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The echo and date utilities are two of the most frequently used from the large collection of Linux utilities. The script utility helps you record part of a session in a file, and unix2dos makes a copy of a text file that can be read on a Windows machine.
echo: Displays Text
The echo utility copies anything you put on the command line, after echo, to the screen. Some examples are shown in Figure 3-9. The last example shows what the shell does with an unquoted asterisk (*) on the command line: It expands the asterisk into a list of filenames in the directory.
Figure 3-9. echo copies the command line (but not the word echo) to the screen
$ ls memo memo.0714 practice $ echo Hi Hi $ echo This is a sentence. This is a sentence. $ echo star: * star: memo memo.0714 practice $
The echo utility is a good tool for learning about the shell and other Linux programs. Some examples on page 129 use echo to illustrate how special characters, such as the asterisk, work. Throughout the chapters explaining the shells, echo helps explain how shell variables work and how you can send messages from shell scripts to the screen. Refer to page 647 for more information on echo.
date: Displays the Time and Date
The date utility displays the current date and time:
$ date Thu Jan 20 10:24:00 PST 2005
The following example shows how you can choose the format and select the contents of the output of date. Refer to page 630 for more information on date.
$ date +"%A %B %d" Thursday January 20
script: Records a Linux Session
The script utility records all or part of a login session, including your input and the system's responses. This utility is useful only from character-based devices, such as a terminal or a terminal emulator. It does capture a session with vim; however, because vim uses control characters to position the cursor and display different typefaces, such as bold, the output will be difficult to read and may not be useful. When you cat a file that has captured a vim session, the session quickly passes before your eyes.
By default script captures the session in a file named typescript. To use a different filename, follow the script command with a SPACE and the new filename. To append to a file, use the a option after script but before the filename; otherwise, script overwrites an existing file. Following is a session being recorded by script:
$ script Script started, file is typescript $ date Thu Jan 20 10:28:56 PST 2005 $ who am i alex pts/4 Jan 8 22:15 $ $ apropos mtools mtools (1) - utilities to access DOS disks in Unix mtools.conf [mtools] (5) - mtools configuration files mtoolstest (1) - tests and displays the configuration $ exit Script done, file is typescript $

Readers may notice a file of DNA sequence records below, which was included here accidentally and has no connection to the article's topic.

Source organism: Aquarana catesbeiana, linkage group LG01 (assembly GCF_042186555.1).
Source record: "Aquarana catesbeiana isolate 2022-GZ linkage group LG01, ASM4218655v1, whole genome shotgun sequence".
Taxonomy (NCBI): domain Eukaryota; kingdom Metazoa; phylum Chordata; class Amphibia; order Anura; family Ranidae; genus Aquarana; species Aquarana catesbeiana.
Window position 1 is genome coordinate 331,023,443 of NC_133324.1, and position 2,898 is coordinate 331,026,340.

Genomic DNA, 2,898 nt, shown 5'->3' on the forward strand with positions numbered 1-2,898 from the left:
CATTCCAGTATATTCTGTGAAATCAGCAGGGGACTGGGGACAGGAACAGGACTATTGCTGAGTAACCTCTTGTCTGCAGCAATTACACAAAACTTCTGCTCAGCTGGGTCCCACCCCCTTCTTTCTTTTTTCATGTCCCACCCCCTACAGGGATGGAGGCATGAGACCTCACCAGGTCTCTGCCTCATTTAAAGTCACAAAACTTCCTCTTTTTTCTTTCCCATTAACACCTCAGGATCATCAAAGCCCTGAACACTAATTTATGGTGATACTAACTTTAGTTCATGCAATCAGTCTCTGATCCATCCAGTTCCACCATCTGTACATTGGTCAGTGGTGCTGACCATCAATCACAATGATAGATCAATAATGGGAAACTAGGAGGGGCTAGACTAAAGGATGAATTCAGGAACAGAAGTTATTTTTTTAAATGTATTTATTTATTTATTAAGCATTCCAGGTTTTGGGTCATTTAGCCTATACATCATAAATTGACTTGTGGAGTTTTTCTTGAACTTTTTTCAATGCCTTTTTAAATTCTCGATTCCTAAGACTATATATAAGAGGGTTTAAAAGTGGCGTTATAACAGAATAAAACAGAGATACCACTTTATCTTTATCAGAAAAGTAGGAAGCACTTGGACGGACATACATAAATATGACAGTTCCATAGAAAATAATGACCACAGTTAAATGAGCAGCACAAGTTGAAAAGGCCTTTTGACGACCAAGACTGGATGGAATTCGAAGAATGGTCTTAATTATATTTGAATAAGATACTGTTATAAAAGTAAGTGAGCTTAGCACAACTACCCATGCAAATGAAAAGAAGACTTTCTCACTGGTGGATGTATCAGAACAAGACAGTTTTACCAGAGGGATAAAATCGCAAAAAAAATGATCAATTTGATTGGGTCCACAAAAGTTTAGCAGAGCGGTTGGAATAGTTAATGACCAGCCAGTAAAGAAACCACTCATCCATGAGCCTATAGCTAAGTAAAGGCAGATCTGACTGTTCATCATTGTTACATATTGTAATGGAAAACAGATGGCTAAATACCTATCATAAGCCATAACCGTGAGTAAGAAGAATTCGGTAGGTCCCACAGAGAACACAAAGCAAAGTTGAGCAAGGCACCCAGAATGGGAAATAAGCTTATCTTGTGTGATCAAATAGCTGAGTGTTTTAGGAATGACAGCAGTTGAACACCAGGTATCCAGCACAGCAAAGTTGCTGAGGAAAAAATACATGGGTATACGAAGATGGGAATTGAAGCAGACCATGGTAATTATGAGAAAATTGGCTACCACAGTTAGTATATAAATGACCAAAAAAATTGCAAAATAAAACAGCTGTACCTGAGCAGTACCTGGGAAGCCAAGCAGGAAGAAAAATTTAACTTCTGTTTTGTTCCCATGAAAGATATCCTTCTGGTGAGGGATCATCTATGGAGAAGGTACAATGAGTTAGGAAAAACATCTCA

Use the exit command to terminate a script session. You can view the file you created with cat, less, more, or an editor. Following is the file that was created by the preceding script command:
$ cat typescript Script started on Thu Jan 20 10:28:56 2005 $ date Thu Jan 20 10:28:56 PST 2005 $ who am i alex pts/4 Jan 8 22:15 $ $ apropos mtools mtools (1) - utilities to access DOS disks in Unix mtools.conf [mtools] (5) - mtools configuration files mtoolstest (1) - tests and displays the configuration $ exit Script done on Thu Jan 20 10:29:58 2005 $
If you will be editing the file with vim, emacs, or another editor, you can use dos2unix to eliminate from the typescript file the ^M characters that appear at the ends of the lines.
unix2dos: Converts Linux Files to Windows Format
If you want to share a text file that you created on a Linux system with someone on a Windows system, you need to convert the file before the person on the Windows system can read it easily. The unix2dos utility converts a Linux text file so that it can be read on a Windows system. Give the following command to convert a file named memo.txt (created with a text editor) to a DOS-format file:
$ unix2dos memo.txt
Without any options unix2dos overwrites the original file. You can now email the file as an attachment to someone on a Windows system.
You can use the dos2unix utility to convert DOS files so they can be read on a Linux system:
$ dos2unix memo.txt
See the unix2dos and dos2unix man pages for more information.
You can also use TR (page 804) to change a DOS text file into a Linux text file. In the following example, the d option causes TR to remove RETURNs (represented by \r) as it makes a copy of the file:
$ cat memo | tr -d '\r' > memo.txt
Converting a file the other way without unix2dos is not as easy.
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